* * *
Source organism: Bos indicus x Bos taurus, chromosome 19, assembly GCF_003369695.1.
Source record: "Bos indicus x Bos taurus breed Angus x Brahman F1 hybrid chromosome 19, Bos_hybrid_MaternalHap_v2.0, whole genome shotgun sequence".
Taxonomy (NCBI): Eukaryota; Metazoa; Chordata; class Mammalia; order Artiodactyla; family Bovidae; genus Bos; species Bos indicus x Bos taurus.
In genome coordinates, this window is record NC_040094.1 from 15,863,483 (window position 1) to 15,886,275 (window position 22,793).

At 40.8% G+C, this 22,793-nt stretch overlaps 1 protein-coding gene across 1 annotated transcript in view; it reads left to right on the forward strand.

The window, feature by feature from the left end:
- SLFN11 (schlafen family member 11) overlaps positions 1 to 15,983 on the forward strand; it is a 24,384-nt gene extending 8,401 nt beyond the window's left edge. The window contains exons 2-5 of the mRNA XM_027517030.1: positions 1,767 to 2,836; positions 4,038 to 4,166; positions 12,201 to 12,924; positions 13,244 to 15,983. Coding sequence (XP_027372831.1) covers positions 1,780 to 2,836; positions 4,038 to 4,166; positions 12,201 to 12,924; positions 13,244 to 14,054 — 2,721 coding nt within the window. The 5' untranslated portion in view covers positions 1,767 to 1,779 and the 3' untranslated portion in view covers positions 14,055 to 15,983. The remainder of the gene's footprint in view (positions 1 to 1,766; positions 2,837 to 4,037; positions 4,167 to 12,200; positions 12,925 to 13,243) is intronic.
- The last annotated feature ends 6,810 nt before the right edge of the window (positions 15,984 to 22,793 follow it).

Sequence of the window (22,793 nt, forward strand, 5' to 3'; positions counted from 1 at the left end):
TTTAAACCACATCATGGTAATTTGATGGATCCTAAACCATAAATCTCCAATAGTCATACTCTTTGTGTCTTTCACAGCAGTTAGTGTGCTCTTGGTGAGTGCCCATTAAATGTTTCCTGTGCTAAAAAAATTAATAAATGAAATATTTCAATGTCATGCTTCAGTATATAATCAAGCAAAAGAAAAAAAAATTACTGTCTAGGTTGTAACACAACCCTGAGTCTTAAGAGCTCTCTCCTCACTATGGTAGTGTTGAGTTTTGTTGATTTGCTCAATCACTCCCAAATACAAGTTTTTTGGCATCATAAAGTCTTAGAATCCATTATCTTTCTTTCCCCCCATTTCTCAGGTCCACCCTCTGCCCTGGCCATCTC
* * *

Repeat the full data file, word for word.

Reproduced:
Source organism: Bos indicus x Bos taurus, chromosome 19, assembly GCF_003369695.1.
Source record: "Bos indicus x Bos taurus breed Angus x Brahman F1 hybrid chromosome 19, Bos_hybrid_MaternalHap_v2.0, whole genome shotgun sequence".
Taxonomy (NCBI): Eukaryota; Metazoa; Chordata; class Mammalia; order Artiodactyla; family Bovidae; genus Bos; species Bos indicus x Bos taurus.
In genome coordinates, this window is record NC_040094.1 from 15,863,483 (window position 1) to 15,886,275 (window position 22,793).

At 40.8% G+C, this 22,793-nt stretch overlaps 1 protein-coding gene across 1 annotated transcript in view; it reads left to right on the forward strand.

The window, feature by feature from the left end:
- SLFN11 (schlafen family member 11) overlaps positions 1 to 15,983 on the forward strand; it is a 24,384-nt gene extending 8,401 nt beyond the window's left edge. The window contains exons 2-5 of the mRNA XM_027517030.1: positions 1,767 to 2,836; positions 4,038 to 4,166; positions 12,201 to 12,924; positions 13,244 to 15,983. Coding sequence (XP_027372831.1) covers positions 1,780 to 2,836; positions 4,038 to 4,166; positions 12,201 to 12,924; positions 13,244 to 14,054 — 2,721 coding nt within the window. The 5' untranslated portion in view covers positions 1,767 to 1,779 and the 3' untranslated portion in view covers positions 14,055 to 15,983. The remainder of the gene's footprint in view (positions 1 to 1,766; positions 2,837 to 4,037; positions 4,167 to 12,200; positions 12,925 to 13,243) is intronic.
- The last annotated feature ends 6,810 nt before the right edge of the window (positions 15,984 to 22,793 follow it).

Sequence of the window (22,793 nt, forward strand, 5' to 3'; positions counted from 1 at the left end):
TTTAAACCACATCATGGTAATTTGATGGATCCTAAACCATAAATCTCCAATAGTCATACTCTTTGTGTCTTTCACAGCAGTTAGTGTGCTCTTGGTGAGTGCCCATTAAATGTTTCCTGTGCTAAAAAAATTAATAAATGAAATATTTCAATGTCATGCTTCAGTATATAATCAAGCAAAAGAAAAAAAAATTACTGTCTAGGTTGTAACACAACCCTGAGTCTTAAGAGCTCTCTCCTCACTATGGTAGTGTTGAGTTTTGTTGATTTGCTCAATCACTCCCAAATACAAGTTTTTTGGCATCATAAAGTCTTAGAATCCATTATCTTTCTTTCCCCCCATTTCTCAGGTCCACCCTCTGCCCTGGCCATCTC